Daphne Marlatt: 'Like Light off Water: Passages from Steveston' (2008)

Posted 6/15/2024

Today we take a closer look at one of the most iconic works by Canadian poet Daphne Marlatt in a unique setting. Like Light off Water: Passages from Steveston was originally released on CD by Otter Bay Recordings in 2008, and presents passages from Marlatt's beloved 1974 collaboration with photographer Robert Minden with musical embellishments written and performed by Minden and Carla Hallett. As Douglas Barbour observes, Steveston is "a carefully documented and deeply personal overview of the town in history," including its time as an internment camp for Japanese Canadians during the Second World War.

This is not the first time that Marlatt and Minden have revisited the Steveston project. The creators reconfigured the manuscript for a twenty-fifth anniversary edition, which separates the poems and photos into different portfolios, with both adding mew material. Speaking about the project as a whole, Marlatt notes, "There was something in Steveston which drew us, over and over again, and which our work attempted to enunciate — something under the backwater quiet, the river hum of comings and goings, the traffic of work, that was shouting at us to tell it." Writing in The WholeNote Magazine in 2009, Dianne Wells offered high praise for the album: "Marlatt's words bring you to the river's mouth and into a sensuous landscape of lives lived in canneries, fishing camps, on the sea and over time. Listen to the sounds of vintage waterphones, bowed carpenter’s saws, found object percussion and voice – a delicate resonance which surrounds Marlatt's poetic voicing, rhythm and imagery." She continues, hailing the music's ability to conjure up "the rippling and twinkling of water and light, together with haunting depictions of mysterious and erotic undercurrents mixed with the gentle beauty of the night sky.”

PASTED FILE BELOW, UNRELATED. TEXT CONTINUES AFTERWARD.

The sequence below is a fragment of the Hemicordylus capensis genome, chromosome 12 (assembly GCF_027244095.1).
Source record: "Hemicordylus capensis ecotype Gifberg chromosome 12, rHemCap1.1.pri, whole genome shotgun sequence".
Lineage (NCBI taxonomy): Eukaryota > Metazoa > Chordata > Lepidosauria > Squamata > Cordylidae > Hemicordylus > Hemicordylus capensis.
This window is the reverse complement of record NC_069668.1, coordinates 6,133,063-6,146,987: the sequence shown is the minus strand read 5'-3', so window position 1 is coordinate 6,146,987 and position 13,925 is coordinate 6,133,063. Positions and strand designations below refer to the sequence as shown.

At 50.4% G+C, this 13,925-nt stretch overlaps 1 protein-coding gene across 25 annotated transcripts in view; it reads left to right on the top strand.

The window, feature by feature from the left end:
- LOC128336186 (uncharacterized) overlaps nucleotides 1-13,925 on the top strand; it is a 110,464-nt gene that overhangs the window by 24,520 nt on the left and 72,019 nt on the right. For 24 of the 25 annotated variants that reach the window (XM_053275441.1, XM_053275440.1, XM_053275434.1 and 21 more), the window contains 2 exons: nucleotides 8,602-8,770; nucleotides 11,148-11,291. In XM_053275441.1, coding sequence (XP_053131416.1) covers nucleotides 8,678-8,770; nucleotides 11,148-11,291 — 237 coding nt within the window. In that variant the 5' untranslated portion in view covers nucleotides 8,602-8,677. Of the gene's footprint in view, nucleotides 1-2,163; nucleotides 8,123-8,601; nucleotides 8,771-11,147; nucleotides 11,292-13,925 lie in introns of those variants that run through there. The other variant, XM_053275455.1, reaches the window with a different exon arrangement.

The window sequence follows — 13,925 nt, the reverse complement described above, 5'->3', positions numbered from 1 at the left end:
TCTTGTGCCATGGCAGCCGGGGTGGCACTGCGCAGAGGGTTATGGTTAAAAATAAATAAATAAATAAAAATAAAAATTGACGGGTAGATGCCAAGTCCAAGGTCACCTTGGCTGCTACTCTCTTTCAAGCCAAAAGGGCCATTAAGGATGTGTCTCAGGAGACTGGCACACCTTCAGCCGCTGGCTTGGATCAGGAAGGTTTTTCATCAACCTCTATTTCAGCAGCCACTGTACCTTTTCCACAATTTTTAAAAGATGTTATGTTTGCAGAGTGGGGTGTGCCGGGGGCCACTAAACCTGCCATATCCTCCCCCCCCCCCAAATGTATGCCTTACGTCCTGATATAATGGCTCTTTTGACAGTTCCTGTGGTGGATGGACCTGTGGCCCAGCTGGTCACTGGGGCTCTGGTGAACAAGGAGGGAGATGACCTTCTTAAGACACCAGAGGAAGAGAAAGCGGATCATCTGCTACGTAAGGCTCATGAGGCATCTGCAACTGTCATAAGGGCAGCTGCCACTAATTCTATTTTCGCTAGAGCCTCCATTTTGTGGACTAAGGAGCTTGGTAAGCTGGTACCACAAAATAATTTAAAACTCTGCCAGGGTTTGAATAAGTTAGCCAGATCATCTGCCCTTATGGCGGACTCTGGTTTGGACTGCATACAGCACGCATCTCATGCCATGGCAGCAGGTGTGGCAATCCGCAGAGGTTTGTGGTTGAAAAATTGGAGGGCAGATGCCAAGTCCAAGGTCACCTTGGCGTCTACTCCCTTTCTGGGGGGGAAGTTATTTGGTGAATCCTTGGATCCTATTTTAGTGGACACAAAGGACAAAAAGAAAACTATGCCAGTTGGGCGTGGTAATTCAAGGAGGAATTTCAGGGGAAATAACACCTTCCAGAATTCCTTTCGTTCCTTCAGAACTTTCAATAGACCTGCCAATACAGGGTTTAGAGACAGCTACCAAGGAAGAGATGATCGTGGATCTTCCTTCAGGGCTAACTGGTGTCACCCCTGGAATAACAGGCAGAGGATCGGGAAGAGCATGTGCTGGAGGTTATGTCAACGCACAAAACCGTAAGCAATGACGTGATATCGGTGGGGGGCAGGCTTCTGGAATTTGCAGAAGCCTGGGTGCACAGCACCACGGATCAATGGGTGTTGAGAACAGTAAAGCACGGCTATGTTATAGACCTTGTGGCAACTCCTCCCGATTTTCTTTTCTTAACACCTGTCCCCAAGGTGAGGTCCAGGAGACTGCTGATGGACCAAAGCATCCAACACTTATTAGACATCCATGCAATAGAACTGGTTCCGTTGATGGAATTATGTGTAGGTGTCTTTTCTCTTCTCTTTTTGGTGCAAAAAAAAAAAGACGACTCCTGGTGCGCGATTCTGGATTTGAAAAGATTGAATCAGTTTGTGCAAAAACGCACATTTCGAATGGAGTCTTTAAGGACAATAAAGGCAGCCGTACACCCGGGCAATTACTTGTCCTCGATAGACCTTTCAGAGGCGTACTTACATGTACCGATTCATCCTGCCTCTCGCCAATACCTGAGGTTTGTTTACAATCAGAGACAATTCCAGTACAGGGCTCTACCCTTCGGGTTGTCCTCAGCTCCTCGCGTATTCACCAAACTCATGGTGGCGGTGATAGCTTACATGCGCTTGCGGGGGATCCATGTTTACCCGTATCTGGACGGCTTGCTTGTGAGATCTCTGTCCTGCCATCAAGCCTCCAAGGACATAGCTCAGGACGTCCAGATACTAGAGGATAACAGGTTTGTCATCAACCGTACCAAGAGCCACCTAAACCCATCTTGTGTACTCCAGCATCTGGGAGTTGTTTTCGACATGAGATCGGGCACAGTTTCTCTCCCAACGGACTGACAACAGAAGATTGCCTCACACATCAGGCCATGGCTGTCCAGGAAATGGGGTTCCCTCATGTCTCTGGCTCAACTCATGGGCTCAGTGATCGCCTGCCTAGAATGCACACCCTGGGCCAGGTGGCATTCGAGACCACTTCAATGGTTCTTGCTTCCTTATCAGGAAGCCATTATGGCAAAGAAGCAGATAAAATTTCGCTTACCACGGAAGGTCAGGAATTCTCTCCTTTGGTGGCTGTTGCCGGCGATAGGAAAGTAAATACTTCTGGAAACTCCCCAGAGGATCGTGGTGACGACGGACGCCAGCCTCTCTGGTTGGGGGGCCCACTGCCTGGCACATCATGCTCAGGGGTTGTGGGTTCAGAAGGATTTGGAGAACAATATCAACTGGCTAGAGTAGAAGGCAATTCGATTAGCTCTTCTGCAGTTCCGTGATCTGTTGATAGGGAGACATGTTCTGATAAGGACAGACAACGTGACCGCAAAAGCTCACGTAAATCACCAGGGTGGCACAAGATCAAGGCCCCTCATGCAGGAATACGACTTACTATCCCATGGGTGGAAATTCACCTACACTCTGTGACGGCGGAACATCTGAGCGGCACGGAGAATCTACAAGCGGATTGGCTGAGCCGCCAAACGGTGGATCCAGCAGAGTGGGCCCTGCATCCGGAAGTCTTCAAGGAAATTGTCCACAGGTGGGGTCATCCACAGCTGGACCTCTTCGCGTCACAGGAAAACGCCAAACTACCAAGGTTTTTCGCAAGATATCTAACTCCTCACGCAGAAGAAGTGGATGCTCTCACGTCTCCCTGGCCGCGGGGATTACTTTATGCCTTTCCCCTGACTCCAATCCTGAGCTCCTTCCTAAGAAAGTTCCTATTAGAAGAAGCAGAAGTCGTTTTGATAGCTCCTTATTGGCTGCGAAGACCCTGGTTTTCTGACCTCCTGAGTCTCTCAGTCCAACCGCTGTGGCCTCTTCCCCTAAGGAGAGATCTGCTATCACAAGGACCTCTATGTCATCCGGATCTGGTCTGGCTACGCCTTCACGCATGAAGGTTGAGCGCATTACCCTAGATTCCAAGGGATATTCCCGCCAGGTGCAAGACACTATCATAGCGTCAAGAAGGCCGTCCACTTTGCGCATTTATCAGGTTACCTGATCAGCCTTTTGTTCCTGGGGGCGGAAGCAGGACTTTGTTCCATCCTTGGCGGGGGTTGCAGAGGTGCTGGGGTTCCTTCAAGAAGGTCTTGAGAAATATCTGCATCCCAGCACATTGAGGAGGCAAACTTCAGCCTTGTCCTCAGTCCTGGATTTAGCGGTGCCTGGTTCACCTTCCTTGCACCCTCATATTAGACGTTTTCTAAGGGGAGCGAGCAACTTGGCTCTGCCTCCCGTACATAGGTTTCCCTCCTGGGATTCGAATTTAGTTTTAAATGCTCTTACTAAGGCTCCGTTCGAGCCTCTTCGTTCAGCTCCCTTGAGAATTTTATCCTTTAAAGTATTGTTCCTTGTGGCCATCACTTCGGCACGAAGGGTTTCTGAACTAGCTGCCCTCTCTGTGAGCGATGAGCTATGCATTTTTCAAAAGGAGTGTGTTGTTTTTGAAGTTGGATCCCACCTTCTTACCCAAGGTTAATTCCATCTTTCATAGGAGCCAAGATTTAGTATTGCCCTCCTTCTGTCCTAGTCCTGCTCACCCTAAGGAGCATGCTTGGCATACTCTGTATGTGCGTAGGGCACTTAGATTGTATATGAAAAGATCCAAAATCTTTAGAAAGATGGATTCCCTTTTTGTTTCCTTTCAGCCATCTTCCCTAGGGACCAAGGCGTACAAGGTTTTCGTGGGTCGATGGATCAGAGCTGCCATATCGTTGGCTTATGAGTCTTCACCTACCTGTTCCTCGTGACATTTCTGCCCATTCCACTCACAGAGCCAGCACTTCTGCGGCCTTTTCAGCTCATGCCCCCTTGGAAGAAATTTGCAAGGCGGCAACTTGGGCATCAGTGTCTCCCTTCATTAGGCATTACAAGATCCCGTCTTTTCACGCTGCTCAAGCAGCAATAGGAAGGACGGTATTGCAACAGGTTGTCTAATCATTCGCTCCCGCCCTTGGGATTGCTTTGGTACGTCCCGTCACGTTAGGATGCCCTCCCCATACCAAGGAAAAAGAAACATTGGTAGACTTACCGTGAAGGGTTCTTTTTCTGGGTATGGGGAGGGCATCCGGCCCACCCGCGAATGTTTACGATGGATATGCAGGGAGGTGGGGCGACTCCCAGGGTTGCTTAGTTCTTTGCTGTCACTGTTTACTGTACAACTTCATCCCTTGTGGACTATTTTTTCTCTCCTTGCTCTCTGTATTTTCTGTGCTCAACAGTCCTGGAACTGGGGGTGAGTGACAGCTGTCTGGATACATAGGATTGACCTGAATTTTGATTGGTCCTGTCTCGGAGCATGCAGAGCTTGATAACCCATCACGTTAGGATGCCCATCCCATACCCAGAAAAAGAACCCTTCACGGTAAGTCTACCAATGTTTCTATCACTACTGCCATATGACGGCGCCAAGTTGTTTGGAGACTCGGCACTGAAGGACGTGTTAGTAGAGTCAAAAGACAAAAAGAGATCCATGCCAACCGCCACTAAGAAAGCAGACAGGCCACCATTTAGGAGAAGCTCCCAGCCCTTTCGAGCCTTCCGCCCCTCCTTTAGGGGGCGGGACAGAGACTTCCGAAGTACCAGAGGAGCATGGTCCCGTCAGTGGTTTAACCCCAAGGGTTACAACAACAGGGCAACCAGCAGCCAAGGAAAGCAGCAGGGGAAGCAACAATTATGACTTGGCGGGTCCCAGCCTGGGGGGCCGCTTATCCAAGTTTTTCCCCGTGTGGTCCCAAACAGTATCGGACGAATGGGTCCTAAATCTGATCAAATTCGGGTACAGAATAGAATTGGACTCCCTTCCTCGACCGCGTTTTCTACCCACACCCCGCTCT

You can listen to all eight tracks — including "Imagine: A Town," "Moon," and "Intelligence (As If By Radio?" — by clicking here.


Happy Birthday to William Butler Yeats

Posted 6/13/2024

June 13th is the 159th birthday of William Butler Yeats, a true member of Irish literature's pantheon, which makes it an excellent occasion to revisit the recordings housed on his PennSound author page.

First and foremost, there are eight tracks of the poet himself, taken from various sources and recorded between 1931 and 1937. "The Lake Isle of Innisfree" is best represented here, with three separate renditions (from 1932, 1936, and 1937) plus a brief track of Yeats discussing the poem in 1932. Other tracks include two stanzas from "Coole and Ballylee," "The Fiddler of Dooney," and "The Song of the Old Mother," plus a six-and-a-half minute track from 1936 in which Yeats discusses modern poetry.

You'll also find three readings by John Trimmer — of "The Wild Swans at Coole," "Leda and the Swan," and "Sailing to Byzantium" — as well as excerpts from a pair of titles read by Naomi Replansky, along with an extensive survey of Yeats poetry read by UPenn professor emeritus John Richetti. This Wexler Studio session from 2017 includes forty-two titles in total, among them "The Lake Isle of Innisfree," "September 1913," "Easter 1916," "Sailing to Byzantium," "Leda and the Swan," and "Crazy Jane Talks with the Bishop," along with many more. Finally, you'll find a link to PoemTalk Podcast #66 from 2013, in which Taije Silverman, Max McKenna, and John Timpane joined Al Filreis to discuss "The Lake Isle of Innisfree."


Michael Ruby Reads from 'Close Your Eyes, Visions,' 2023

Posted 6/12/2024

Today we present a new batch of recordings from Michael Ruby, which come from a 2023 session engineered by Chris Funkhouser. Here, in ninety-three individual tracks, we discover the majority of Ruby's latest collection, Close Your Eyes, Visions, which was published by Station Hill Press earlier this year.

As that comma in the middle of the title suggests, Ruby's latest consists of two discrete sequences, and the recordings are presented as such. Close Your Eyes is represented by fourteen poems in series running between four and ten minutes in length. Visions takes a very different form, with a grand total of seventy-eight poems, dates serving as titles, which span from 2007 to 2013.

On PennSound's Michael Ruby author page you'll find these sequences as well as complete studio recordings of many of the poet's books, including The Star-Spangled BannerThe Mouth of the BayThe Edge of the UnderworldInner Voices Heard Before Sleep, and Compulsive Words, along with readings from 2000 to the present.